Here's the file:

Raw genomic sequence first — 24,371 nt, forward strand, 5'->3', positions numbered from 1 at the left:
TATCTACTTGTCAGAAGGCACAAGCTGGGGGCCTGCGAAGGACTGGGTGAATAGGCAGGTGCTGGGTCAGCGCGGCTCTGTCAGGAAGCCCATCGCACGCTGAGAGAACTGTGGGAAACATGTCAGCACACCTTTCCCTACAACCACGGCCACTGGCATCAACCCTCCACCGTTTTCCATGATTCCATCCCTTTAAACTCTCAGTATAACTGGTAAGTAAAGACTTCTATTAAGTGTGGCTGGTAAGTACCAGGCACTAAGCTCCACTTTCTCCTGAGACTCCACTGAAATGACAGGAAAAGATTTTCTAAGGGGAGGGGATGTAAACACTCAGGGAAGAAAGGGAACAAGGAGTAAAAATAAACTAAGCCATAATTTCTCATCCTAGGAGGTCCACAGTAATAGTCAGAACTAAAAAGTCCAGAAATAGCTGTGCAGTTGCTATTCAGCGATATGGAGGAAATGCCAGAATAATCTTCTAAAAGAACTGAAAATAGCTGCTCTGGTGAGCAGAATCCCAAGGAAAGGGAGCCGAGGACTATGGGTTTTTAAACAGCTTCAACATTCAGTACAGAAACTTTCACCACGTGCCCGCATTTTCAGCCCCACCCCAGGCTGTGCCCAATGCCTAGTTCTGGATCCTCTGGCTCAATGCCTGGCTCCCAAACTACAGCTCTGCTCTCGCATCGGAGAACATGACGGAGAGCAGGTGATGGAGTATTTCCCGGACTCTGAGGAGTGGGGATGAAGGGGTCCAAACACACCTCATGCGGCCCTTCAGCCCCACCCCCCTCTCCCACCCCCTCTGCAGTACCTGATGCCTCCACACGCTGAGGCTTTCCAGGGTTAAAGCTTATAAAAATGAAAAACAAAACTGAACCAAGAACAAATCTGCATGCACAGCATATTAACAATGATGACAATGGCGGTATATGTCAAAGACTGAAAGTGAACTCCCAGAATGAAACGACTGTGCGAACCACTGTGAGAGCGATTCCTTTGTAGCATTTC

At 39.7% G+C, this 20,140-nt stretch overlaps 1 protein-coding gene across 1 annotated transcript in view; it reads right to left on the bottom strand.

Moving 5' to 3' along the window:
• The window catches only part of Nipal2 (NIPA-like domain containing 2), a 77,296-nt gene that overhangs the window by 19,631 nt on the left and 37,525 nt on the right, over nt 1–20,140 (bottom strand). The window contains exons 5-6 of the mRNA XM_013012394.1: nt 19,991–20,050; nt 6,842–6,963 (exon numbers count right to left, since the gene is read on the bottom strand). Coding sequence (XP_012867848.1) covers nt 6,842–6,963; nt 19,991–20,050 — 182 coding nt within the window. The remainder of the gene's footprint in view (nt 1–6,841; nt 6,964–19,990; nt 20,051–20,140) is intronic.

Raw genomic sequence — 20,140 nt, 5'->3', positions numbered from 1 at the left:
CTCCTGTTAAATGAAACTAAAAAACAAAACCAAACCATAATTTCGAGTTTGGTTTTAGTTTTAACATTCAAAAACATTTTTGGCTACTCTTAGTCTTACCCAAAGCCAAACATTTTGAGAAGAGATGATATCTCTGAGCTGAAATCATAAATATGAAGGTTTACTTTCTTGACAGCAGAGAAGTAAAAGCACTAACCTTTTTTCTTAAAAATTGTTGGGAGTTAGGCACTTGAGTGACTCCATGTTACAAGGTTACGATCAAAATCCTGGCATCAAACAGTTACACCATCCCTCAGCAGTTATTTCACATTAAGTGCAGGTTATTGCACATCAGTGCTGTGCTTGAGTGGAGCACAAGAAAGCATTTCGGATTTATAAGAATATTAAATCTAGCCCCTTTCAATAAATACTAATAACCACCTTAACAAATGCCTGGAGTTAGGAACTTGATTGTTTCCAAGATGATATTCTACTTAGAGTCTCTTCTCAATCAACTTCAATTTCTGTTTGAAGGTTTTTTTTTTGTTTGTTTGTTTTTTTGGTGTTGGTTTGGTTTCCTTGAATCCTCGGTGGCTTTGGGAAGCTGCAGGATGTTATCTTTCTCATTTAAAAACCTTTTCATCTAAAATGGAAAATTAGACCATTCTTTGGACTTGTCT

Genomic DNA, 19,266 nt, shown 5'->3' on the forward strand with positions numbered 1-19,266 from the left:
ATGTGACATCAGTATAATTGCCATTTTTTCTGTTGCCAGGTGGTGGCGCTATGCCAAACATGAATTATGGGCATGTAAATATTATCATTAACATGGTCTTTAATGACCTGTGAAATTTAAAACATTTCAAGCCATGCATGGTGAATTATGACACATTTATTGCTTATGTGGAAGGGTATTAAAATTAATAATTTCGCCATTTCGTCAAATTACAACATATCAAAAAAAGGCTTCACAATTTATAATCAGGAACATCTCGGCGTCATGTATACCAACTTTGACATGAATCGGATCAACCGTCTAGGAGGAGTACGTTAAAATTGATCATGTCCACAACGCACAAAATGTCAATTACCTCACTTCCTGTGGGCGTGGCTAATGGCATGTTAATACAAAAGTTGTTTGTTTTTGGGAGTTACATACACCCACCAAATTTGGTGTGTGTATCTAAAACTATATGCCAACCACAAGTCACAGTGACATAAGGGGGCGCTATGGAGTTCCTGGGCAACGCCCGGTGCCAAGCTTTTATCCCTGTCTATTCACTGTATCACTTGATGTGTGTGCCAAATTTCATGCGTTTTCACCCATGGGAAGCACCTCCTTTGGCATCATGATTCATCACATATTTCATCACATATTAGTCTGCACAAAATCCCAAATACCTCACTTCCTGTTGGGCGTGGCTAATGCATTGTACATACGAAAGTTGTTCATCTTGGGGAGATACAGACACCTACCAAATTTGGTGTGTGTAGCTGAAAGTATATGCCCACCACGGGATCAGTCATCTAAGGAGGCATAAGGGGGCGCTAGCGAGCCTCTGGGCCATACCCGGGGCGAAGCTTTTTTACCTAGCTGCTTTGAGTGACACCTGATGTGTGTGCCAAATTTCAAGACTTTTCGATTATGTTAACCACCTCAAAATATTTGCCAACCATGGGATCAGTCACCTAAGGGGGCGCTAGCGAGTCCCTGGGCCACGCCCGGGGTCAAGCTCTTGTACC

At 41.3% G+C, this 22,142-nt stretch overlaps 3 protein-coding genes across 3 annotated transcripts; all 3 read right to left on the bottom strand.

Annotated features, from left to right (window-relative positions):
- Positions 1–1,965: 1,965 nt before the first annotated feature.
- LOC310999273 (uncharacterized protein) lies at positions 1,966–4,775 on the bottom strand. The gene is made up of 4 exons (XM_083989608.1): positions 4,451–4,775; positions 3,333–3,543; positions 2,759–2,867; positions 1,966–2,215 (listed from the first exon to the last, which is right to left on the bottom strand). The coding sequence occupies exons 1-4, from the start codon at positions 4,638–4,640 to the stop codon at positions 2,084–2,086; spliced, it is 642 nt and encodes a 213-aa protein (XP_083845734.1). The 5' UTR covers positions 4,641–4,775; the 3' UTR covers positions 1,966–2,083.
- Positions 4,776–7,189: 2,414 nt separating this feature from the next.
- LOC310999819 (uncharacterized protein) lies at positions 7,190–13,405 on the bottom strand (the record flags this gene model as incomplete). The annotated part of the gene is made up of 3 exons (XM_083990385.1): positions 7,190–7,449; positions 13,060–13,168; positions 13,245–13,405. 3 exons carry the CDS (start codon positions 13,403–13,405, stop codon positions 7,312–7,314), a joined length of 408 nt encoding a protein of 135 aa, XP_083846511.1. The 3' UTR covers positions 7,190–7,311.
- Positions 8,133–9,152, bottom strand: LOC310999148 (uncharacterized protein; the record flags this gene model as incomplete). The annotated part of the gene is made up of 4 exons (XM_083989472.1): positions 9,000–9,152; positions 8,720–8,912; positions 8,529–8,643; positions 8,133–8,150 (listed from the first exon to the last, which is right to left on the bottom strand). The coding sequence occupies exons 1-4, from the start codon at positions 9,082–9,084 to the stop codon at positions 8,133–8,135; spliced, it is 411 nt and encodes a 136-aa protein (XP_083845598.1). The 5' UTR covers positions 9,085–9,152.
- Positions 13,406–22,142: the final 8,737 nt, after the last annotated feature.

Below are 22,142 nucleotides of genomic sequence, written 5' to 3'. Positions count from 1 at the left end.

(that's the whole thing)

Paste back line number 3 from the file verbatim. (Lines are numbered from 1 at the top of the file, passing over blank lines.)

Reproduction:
At 39.7% G+C, this 20,140-nt stretch overlaps 1 protein-coding gene across 1 annotated transcript in view; it reads right to left on the bottom strand.